Tuesday, 2 September 2014
Minerals Resource Rent Tax Repeal and Other Measures Bill 2014; Consideration of Senate Message
This is a day which is not surprising. This is a day that will not come as a surprise to those Australians who know that there is one side of politics in Australia who support superannuation and there is another side of the parliament who do not. There is one side of politics that built Australia's superannuation system and will defend it and there is another side that seek to reduce and diminish superannuation at every single opportunity.
I say to the House—and I say it deliberately and I say it carefully—that this is a day of shame for the government. This is a day of shame because the government is attacking Australia's retirement incomes for those who can least afford it. This is a day of shame because this is the day the government says to Australia's low-income workers that they will get no help from this government in relation to saving for their future. This is a day of shame because this is the day the government attacks the very fundamental nature of our retirement income system—built on the pillars of the age pension, personal and private savings and universal superannuation.
This is a day of shame for the government because it is the day the government rips out, according to the Financial Services Council, $128 billion from Australia's pool of savings—or, according to Industry Super Network, $150 billion. Either of those figures are very substantial and either of those figures mean that this government is saying to Australians and to the Australian economy, 'We want less money in our pool of savings; we want fewer people saving for their retirement through superannuation; and we want to make it harder for, in particular, low-income workers, female workers and workers in rural and regional Australia.' That is why this is a day of shame for this government.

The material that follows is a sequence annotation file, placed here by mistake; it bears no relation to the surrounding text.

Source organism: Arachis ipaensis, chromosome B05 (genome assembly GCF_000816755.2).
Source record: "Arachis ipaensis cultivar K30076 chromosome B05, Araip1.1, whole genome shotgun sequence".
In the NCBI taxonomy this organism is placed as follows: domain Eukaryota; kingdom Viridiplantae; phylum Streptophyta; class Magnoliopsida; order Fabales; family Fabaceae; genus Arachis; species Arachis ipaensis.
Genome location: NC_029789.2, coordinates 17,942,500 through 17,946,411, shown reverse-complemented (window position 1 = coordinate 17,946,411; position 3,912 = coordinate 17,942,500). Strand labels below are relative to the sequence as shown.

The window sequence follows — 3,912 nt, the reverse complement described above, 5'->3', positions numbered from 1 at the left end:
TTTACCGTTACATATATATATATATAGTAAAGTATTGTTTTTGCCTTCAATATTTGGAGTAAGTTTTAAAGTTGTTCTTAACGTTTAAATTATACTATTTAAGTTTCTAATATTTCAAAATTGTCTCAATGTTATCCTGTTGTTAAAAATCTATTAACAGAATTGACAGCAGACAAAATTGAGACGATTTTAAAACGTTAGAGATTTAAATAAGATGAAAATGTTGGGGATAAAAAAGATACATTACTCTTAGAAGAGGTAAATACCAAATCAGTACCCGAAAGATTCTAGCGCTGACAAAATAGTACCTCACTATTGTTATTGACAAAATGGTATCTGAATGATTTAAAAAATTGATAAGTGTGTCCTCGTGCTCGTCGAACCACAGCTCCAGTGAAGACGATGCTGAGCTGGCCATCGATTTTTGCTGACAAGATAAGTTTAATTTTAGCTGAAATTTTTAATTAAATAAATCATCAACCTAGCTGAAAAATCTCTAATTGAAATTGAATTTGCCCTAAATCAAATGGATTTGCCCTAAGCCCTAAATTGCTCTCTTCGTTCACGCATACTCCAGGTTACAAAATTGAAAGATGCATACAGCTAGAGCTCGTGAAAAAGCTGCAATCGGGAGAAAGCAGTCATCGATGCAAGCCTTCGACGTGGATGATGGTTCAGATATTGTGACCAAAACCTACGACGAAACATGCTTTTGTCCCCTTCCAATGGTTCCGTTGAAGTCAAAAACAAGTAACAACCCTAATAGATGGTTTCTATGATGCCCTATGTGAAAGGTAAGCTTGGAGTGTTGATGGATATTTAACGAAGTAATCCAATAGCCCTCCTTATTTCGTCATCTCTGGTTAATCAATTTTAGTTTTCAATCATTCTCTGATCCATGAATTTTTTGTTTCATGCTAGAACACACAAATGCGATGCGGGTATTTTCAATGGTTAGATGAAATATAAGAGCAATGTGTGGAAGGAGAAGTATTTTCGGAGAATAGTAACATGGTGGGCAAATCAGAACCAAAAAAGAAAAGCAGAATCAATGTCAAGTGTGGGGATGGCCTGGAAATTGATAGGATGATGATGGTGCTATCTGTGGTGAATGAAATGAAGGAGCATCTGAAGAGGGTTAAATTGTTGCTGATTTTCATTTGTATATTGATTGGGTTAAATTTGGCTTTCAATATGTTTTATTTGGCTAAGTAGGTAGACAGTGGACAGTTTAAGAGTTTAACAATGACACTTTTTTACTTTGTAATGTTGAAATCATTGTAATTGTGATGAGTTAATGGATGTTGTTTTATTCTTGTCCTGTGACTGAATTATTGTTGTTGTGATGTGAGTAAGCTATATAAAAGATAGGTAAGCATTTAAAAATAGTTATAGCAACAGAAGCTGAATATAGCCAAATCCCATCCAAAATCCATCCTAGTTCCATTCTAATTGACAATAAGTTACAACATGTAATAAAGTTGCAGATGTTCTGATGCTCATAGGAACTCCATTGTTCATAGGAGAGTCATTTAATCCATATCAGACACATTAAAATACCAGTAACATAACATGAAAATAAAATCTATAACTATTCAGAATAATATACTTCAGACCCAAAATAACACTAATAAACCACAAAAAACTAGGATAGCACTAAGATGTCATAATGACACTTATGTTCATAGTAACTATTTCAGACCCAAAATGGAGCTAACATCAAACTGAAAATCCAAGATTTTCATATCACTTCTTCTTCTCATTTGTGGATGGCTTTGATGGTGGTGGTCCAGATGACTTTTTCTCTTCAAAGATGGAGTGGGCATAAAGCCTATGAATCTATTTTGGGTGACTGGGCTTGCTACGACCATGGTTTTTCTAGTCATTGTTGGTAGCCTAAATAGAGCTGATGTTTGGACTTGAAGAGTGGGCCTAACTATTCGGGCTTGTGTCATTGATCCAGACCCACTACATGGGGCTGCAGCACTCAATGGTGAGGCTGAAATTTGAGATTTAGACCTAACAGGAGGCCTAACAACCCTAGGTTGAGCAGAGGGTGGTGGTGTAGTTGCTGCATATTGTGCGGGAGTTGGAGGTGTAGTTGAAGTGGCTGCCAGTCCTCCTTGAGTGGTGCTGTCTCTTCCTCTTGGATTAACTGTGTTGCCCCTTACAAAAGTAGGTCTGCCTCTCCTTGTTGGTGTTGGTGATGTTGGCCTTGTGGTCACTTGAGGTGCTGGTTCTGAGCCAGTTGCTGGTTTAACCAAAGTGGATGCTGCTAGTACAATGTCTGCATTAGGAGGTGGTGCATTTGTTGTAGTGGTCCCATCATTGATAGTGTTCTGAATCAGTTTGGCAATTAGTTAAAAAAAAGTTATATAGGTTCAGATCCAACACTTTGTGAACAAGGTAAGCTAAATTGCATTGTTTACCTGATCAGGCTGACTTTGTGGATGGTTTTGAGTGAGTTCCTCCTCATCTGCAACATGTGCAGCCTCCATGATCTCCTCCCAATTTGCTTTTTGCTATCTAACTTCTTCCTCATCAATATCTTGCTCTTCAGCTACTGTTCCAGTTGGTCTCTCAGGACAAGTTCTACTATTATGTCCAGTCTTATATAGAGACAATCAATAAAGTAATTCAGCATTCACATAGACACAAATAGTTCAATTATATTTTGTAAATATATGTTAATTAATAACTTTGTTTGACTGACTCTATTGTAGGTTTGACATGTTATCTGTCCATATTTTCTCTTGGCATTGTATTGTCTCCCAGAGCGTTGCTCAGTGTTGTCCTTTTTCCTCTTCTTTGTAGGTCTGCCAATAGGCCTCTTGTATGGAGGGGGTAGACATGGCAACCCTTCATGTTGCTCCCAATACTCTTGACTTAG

We are realists about how this vote will go, but we will vote according to our values. Our values will tell us that low-income earners deserve some support to save for the future through superannuation. Our values will tell us that all Australians deserve a dignified retirement regardless of their income and that Australians on a low or middle income deserve to have a dignified retirement no less than any other—and 12 per cent is vital to make it happen. We are going to see 12 per cent superannuation off to the never-never.
I say to the House that we should have had 12 per cent superannuation years ago. If the Howard government had kept its commitment to the Australian people, we would have had 12 per cent superannuation years ago. It took the Rudd and Gillard governments to say that we will have 12 per cent superannuation by 2019—and even that is too soon for this government, who hate superannuation so much that they are going back on a firm commitment to the Australian people to have a schedule to get to 12 per cent which would be delayed just two years. But now that they have come to office, they are delaying it by six. And I make this prediction: they will be back, because they will find even that six-year delay is not enough because they hate superannuation so much.
There are important questions before the House, and I want to take the opportunity to ask the parliamentary secretary, who has carriage of this bill, the Minerals Resource Rent Tax Repeal and Other Measures Bill 2014, to outline to the House the long-term impact on the budget of this change to superannuation—most particularly the age pension. How many people will be on the age pension because of these changes? What is the long-term impact on the budget? What is the long-term impact, according to Treasury projections, on the national pool of savings of the legislation that is now before the House? I would ask the parliamentary secretary to answer those questions.